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β-Caryophyllene, a cannabinoid receptor type-2 agonist protects against doxorubicin-induced cardiotoxicity

MASA Al Katheeri, A Sheikh, N Nalin, S Ojha
Published in : HAMDAN MEDICAL JOURNAL ; Vol 8, No 4 (2015): Supplement Issue
DOI : 10.7707/hmj.524

Abstract


Introduction: Doxorubicin (Dox) is one of the most widely used and highly active antitumour drugs, but its cumulative cardiotoxicity has been a major concern in cancer therapeutic practice. The cardiotoxic side-effects of Dox are associated with increased oxidative/nitrosative stress, inflammation and apoptosis. β -Caryophyllene (BCP) is a natural bicyclic sesquiterpene commonly found in the essential oils of many vegetables, fruits and spices. It has been approved by the US Food and Drug Administration as a food additive and flavouring agent, and termed as a dietary phytocannabinoid. It has recently been shown that BCP has a number of beneficial effects in different biological systems, which include antioxidant, antineoplastic, antidepressant, anti-inflammatory, cardioprotective and anxiolytic effects.

Objectives: BCPs recent identification as a CB2 receptor agonist generated interest to investigate whether it can counter the Dox-induced cardiotoxicity in rats.

Materials and methods: BCP (50mg/kg/day) dissolved in corn oil was administered orally to male Wistar rats for 21 days while the Dox control group received 12.5mg/kg/ml intraperitoneally and the vehicle, corn oil, was administered daily and naive rats were used as controls. After 72hours of Dox administration, the animals were sacrificed and hearts were collected.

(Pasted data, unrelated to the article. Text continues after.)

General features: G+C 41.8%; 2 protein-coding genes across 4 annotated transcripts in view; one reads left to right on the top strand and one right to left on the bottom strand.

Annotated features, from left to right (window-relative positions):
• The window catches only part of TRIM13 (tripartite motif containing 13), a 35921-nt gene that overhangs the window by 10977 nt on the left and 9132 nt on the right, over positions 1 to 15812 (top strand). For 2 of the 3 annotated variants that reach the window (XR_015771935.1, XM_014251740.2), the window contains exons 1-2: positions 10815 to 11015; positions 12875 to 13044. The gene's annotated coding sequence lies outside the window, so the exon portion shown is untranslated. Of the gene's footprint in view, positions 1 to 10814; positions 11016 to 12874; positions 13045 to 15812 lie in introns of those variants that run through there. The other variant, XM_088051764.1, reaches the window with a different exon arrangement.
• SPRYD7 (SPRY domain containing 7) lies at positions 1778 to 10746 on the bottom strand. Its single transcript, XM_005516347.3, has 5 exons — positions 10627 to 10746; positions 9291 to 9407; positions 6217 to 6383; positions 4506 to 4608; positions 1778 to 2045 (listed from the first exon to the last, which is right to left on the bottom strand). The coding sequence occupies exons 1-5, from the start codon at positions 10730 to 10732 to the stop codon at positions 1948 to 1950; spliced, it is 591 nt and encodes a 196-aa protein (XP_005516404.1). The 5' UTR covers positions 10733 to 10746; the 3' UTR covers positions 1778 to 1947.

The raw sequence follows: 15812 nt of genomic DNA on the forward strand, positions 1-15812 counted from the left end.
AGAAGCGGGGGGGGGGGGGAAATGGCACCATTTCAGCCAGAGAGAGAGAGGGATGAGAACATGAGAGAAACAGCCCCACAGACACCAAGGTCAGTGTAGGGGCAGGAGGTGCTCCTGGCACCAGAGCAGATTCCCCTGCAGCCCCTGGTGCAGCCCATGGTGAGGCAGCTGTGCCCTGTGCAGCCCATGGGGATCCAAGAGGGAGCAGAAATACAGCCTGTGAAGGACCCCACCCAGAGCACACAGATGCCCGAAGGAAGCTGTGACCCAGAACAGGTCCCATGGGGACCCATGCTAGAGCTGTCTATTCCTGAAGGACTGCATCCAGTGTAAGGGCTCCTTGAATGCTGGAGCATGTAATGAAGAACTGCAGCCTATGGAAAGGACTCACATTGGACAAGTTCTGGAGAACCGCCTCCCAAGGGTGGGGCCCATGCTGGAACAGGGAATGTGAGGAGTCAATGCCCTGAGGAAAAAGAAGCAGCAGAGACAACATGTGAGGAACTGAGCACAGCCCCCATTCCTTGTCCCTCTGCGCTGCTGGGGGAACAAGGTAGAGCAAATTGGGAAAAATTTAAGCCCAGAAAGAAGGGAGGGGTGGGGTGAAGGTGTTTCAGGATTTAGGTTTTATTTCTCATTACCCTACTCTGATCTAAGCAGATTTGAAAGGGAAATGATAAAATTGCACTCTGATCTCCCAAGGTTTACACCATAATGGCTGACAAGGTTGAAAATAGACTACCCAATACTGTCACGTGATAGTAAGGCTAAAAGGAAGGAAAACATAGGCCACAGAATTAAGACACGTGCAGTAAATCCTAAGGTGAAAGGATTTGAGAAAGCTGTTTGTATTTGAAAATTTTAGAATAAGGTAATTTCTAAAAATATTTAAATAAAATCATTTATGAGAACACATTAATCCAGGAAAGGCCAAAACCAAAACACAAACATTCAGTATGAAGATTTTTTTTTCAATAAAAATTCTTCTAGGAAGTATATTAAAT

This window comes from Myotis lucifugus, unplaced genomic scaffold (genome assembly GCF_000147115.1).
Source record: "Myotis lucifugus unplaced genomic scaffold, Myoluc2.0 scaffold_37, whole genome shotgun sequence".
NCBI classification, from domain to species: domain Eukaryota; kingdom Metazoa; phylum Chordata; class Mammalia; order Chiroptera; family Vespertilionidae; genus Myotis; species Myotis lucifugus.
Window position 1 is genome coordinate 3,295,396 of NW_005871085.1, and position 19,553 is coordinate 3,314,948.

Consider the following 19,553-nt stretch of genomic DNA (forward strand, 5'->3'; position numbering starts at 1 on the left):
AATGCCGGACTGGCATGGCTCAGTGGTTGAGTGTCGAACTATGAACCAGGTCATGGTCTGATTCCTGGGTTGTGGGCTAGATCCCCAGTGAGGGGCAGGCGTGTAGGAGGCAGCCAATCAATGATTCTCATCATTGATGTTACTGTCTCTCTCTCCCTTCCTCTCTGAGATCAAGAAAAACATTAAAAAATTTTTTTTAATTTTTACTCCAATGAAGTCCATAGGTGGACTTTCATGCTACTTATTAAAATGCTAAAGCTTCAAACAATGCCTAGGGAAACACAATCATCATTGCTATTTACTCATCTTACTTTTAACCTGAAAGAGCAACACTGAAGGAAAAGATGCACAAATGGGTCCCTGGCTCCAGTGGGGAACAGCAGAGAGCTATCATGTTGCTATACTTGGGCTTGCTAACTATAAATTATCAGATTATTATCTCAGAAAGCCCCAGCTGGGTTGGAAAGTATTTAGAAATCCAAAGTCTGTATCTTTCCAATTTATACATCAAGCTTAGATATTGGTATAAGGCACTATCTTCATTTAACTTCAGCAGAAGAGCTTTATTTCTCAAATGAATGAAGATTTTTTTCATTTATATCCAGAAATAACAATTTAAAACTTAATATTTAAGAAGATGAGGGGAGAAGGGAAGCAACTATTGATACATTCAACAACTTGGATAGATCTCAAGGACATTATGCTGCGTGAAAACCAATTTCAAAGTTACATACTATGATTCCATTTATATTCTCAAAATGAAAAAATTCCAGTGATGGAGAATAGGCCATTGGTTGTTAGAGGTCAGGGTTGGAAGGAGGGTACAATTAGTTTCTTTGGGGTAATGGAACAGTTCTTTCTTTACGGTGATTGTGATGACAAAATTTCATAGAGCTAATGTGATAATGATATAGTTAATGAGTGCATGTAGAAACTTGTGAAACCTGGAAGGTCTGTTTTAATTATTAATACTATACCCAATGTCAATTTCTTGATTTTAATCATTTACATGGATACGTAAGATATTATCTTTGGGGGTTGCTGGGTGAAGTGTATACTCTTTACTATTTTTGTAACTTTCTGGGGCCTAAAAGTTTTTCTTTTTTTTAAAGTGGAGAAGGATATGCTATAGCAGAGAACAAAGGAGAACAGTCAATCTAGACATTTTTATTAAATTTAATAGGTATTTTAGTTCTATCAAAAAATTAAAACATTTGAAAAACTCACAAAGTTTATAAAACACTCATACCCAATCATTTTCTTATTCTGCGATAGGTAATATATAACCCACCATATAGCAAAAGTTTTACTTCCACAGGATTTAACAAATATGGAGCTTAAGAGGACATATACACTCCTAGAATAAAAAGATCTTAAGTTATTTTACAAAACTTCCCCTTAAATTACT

Results: BCP was found to protect against Dox-induced reduction in enzyme activities of superoxide dismutase, catalase and depletion of reduced glutathione and accumulation of malondialdehyde and nitric oxide. BCP pretreatment also significantly reduced the inflammatory markers Il-β 1, IL-6 and TNF-α  and restored the levels of Dox-induced rise of serum glutamic-pyruvic transaminase, serum glutamic oxaloacetic transaminase, serum lactate dehydrogenase and creatine kinase levels. Furthermore, the histopathological changes strengthened the protective effects of BCP against Dox-induced cardiotoxicity.

Conclusions: BCP may be a suitable cardioprotective agent to reduce the cardiotoxic effects of Dox by reducing oxidative/nitrosative stress and inflammation. Given the widespread occurrence, safety and efficacy profile, BCP may offer excellent therapeutic/preventative qualities as it appears to be a safe functional non-psychoactive and macrocyclic anti-inflammatory CB2 receptor ligand in foodstuffs.

 


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